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Order Granting Permanent Injunction - maldef

Order Granting Permanent Injunction - maldef

Case 3:06-cv-02371

Case 3:06-cv-02371 Document 153 Filed 05/28/2008 Page 28 of 35 is not incumbent upon the court to write new legislation to save the Ordinance. The court declines to enforce the savings clause, concluding that the reliance on the HUD regulations was intentional and that any attempt to rewrite the Ordinance would require the court to legislate by creating an entirely new ordinance. Moreover, even if the court did sever parts of the existing Ordinance, the court determines that the resulting ordinance would likely be void for vagueness as described in the following section. The city’s efforts to “save” the Ordinance and to rectify the acknowledged “drafting issues” cannot succeed because the court cannot and will not engage in the legislative exercise of redrafting the Ordinance. The court therefore determines that there is no genuine issue of material fact with respect to Plaintiffs’ claims that the Ordinance is preempted, and they are therefore entitled to judgment as a matter of law on these claims. D. Due Process Claim The court considers next Plaintiffs’ claims that the Ordinance violates the Due Process clause of the Fourteenth Amendment to the United States Constitution because it is void for vagueness. The Fourteenth Amendment provides: no state shall “deprive any person of life, liberty, or property, without due process of law. . . .” U.S. Const. amend. XIV § 1. “[T]he void-for-vagueness doctrine requires that a penal statute define the criminal offense with sufficient definiteness that ordinary people can understand what conduct is prohibited and in a manner that does not encourage arbitrary and discriminatory enforcement.” Kolendar v. Lawson, 461 U.S. 352, 357 (1983); see also City of Chicago v. Morales, 527 U.S. 41, 56 (1999) (“It is established that a law fails to meet the requirements of the Due Process Clause if it is so vague and standardless that it leaves the public Memorandum Opinion and Order Granting Permanent Injunction – Page 28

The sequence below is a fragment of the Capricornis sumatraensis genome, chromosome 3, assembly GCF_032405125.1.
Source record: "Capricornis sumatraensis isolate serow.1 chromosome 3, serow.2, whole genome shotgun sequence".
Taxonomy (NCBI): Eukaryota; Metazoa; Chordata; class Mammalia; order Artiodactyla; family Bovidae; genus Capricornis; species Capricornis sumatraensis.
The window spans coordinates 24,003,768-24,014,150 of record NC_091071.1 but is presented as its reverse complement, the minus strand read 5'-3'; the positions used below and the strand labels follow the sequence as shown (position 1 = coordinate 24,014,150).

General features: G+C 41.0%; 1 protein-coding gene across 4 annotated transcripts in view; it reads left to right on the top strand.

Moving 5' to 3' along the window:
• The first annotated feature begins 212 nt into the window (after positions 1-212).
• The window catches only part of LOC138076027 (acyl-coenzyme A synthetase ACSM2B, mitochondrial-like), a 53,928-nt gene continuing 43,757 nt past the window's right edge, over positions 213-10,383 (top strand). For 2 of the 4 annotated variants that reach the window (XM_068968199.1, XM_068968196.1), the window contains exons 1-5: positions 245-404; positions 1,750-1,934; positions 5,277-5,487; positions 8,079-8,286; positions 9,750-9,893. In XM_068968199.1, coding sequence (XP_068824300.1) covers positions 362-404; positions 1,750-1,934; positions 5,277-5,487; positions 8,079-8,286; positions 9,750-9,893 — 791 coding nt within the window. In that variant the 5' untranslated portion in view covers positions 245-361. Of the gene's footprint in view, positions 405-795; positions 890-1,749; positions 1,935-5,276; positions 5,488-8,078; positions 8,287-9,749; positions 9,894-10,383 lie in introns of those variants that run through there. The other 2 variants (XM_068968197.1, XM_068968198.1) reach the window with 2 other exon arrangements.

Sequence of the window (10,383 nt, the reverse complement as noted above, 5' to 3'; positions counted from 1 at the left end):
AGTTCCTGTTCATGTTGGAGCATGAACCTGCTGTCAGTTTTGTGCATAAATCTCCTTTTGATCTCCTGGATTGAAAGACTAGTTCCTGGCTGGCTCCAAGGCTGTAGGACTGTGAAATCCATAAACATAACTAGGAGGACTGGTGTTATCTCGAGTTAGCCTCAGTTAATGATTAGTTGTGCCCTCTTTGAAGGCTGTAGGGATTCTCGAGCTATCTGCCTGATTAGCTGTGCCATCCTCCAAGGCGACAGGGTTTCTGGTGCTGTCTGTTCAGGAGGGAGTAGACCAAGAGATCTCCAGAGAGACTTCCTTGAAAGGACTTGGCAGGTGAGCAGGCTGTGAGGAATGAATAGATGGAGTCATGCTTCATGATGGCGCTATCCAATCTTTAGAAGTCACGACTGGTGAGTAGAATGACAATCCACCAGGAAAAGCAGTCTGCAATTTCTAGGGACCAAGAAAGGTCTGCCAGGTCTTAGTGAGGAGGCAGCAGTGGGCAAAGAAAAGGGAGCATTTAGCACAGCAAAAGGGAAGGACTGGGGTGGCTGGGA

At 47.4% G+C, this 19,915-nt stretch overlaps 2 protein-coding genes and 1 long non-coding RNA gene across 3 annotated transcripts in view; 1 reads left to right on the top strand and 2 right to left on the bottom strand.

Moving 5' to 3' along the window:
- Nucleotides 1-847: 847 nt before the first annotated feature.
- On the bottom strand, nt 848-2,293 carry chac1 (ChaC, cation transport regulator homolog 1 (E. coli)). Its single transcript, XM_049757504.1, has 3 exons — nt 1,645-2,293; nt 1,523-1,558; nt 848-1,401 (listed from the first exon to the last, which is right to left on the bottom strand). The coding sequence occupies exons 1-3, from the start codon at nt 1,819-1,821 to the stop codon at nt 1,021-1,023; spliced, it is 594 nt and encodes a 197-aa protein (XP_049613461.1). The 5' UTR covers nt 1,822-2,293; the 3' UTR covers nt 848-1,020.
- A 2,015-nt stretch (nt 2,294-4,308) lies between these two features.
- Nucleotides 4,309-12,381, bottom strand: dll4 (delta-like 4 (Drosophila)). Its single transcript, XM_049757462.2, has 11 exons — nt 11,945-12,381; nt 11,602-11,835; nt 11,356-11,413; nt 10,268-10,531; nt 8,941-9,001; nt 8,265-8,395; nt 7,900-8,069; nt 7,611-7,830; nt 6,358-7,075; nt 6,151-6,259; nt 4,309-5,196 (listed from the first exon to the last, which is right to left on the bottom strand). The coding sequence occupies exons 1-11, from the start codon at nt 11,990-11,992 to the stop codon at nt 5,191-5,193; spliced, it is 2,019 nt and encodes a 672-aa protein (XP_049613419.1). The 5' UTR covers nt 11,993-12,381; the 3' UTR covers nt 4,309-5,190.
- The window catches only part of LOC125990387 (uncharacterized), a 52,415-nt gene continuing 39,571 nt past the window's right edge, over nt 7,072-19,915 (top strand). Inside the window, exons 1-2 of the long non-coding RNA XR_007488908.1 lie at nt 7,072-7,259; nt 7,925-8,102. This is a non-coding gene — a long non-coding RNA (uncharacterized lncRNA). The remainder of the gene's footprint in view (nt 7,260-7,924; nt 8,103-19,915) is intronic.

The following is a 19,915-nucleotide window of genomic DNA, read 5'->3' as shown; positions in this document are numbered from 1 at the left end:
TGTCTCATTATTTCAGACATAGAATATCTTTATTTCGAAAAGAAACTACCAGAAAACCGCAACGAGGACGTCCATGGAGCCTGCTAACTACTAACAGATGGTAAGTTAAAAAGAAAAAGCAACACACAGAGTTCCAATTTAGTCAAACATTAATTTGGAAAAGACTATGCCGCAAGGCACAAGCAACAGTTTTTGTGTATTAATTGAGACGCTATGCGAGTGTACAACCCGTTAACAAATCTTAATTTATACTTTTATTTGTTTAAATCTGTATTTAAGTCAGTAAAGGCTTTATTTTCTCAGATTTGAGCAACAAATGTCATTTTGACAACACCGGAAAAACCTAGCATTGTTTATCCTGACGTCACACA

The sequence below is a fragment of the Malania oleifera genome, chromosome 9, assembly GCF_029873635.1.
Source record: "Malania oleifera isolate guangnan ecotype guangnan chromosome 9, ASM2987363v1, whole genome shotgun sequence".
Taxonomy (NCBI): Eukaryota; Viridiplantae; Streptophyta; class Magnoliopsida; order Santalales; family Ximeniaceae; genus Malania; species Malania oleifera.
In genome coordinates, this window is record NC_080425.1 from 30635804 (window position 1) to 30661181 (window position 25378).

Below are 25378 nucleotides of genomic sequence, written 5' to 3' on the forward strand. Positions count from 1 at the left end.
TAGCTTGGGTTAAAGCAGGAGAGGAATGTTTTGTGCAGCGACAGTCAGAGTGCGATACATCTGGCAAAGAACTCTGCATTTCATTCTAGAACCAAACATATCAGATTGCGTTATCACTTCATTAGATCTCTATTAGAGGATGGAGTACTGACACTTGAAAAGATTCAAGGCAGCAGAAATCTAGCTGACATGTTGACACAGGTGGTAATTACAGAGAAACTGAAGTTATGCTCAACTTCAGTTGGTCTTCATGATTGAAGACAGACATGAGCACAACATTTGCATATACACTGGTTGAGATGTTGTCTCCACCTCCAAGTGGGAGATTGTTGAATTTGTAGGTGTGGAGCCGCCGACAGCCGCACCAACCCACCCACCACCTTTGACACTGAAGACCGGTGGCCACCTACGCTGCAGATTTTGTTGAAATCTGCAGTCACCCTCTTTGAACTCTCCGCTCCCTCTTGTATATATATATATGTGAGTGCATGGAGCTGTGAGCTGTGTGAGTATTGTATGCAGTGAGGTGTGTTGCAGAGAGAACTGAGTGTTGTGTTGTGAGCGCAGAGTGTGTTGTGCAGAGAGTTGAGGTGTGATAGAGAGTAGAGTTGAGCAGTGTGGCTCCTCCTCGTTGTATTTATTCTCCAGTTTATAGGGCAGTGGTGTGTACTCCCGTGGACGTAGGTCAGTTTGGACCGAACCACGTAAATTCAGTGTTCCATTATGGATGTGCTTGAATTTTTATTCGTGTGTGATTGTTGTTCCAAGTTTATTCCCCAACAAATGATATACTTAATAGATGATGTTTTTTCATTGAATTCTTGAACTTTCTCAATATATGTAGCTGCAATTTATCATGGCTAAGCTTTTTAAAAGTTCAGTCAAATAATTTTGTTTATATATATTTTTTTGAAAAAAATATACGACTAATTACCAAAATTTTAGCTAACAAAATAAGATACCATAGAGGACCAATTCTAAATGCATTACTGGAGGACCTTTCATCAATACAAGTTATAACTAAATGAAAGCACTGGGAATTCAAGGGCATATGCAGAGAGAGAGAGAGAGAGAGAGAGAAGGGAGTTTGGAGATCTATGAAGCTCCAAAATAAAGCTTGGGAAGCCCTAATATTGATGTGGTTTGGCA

Case 3:06-cv-02371 Document 153 Filed 05/28/2008 Page 29 of 35 uncertain as to the conduct it prohibits . . . .”) (quoting Giaccio v. Pennsylvania, 382 U.S. 399, 402- 403 (1966)). Plaintiffs argue that the Ordinance fails to provide sufficient guidance to landlords who are responsible for enforcing the Ordinance and who are subject to criminal penalties for failure to comply with the Ordinance. Specifically, Plaintiffs argue that the Ordinance fails to identify who must perform the obligations and who is liable for violations of the Ordinance (because the Ordinance places the burden upon the “owner and/or property manager,” that the Ordinance fails to identify which documents must be obtained and reviewed, and that the Ordinance creates inconsistent obligations upon property owners and managers. Plaintiffs argue that in light of the strict criminal liability for violation of the Ordinance, the court must find that the Ordinance is void for vagueness. The city argues that the Ordinance contains clear standards, pointing to section 3(B)(f)(3)(i), which states the evidence requirements for U.S. citizens or nationals. The city also argues that the Ordinance expressly includes antidiscrimination provisions and that the city will provide training to landlords. The city also contends that because the Ordinance adopts the standards of ICE, landlords need not guess at what documents a potential tenant must provide. The court determines that the Ordinance’s vagueness with regard to the meaning of “eligible immigration status” and the lack of specificity with regard to the documentation requirements require the conclusion that the Ordinance is void for vagueness. The city’s responses to the preemption and due process arguments demonstrate some tension: while the city has argued strenuously in response to the preemption arguments that the Ordinance does not adopt the HUD regulations, in response to the due process challenge, the city has argued that the regulations provide Memorandum Opinion and Order Granting Permanent Injunction – Page 29

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